She was born in Paris on 16 April 1755, Marie Élisabeth-Louise Vigée, the daughter of a portraitist and fan painter, Louis Vigée, from whom she received her first instruction. Her mother was a hairdresser. She was sent to live with relatives in Epernon until the age of 6 when she entered a convent where she remained for five years. Her father died when she was 12 years old. In 1768, her mother married a wealthy jeweler, Jacques-Francois Le Sèvre and the family moved to the rue Saint-Honoré close to the Palais Royal. During this period Elisabeth benefited by the advice of Gabriel François Doyen, Jean-Baptiste Greuze, Joseph Vernet, and other masters of the period.
Self-Portrait in a Straw Hat by Marie Louise Élisabeth Vigée-Lebrun, after 1782.
By the time she was in her early teens, Elisabeth was painting portraits professionally. After her studio was seized, for practicing without a license, she applied to the Académie de Saint Luc, which unwillingly exhibited her works in their Salon. On 25 October 1774, she was made a member of the Académie.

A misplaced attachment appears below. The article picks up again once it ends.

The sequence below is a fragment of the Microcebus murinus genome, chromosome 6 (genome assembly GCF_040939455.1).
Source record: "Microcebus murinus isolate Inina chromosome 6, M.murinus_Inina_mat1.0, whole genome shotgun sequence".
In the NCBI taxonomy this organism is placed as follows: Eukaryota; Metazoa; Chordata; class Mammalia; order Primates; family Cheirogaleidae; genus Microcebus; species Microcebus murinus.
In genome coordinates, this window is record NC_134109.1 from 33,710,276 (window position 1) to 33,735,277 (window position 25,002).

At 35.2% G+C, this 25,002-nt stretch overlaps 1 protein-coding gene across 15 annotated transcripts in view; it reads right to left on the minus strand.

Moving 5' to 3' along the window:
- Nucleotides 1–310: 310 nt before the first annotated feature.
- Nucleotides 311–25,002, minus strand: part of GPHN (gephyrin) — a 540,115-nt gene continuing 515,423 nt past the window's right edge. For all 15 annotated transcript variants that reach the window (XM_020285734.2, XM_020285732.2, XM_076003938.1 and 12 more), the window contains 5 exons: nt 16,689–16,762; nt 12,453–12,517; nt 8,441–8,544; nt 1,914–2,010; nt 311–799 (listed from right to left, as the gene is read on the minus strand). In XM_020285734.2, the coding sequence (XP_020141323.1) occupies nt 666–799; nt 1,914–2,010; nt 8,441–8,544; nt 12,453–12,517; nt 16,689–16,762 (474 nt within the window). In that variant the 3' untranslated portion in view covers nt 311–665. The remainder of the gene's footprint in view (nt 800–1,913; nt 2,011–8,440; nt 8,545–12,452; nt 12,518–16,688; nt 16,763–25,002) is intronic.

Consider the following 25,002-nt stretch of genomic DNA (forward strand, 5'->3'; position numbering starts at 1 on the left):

Élisabeth Vigée-Lebrun painted several self-portraits that were hugely successful in the Paris Salons, and was influential in pioneering an "informal" fashion style at the end of the Ancien Regime.
Self-Portrait in a Turban with Her Child 1786, Musee du Louvre, Paris , France
On 7 August 1775 she married Jean-Baptiste-Pierre Le Brun, a painter and art dealer. On 12 February 1780, Vigée-Le Brun gave birth to a daughter Jeanne Julie Louise, whom she called "Julie".
Vigée-Le Brun painted portraits of many of the nobility of the day and as her career blossomed, she was invited to the Palace of Versailles to paint Marie Antoinette, the French Queen consort.
So pleased was the queen that over the next several years, Vigée-Le Brun was commissioned to do numerous portraits of the queen, her children, and other members of the royal family and household.
Presumably she used mirrors to capture her own image, but you know how poor the mirrors were in those days. In this day and age we use muriatic acid to get the musty effect that was normal then. Not only that, but how in the world did she keep that child quiet enough to pose?? Gives new meaning to stunt doubles. Still and all, it's pretty amazing work....the hands, the faces. I love her turbaned curls.
I've been thinking about the recent spate of self-portraits that all look like egg heads and rather Modigliani-ish. I guess the new thing is NOT to use a mirror.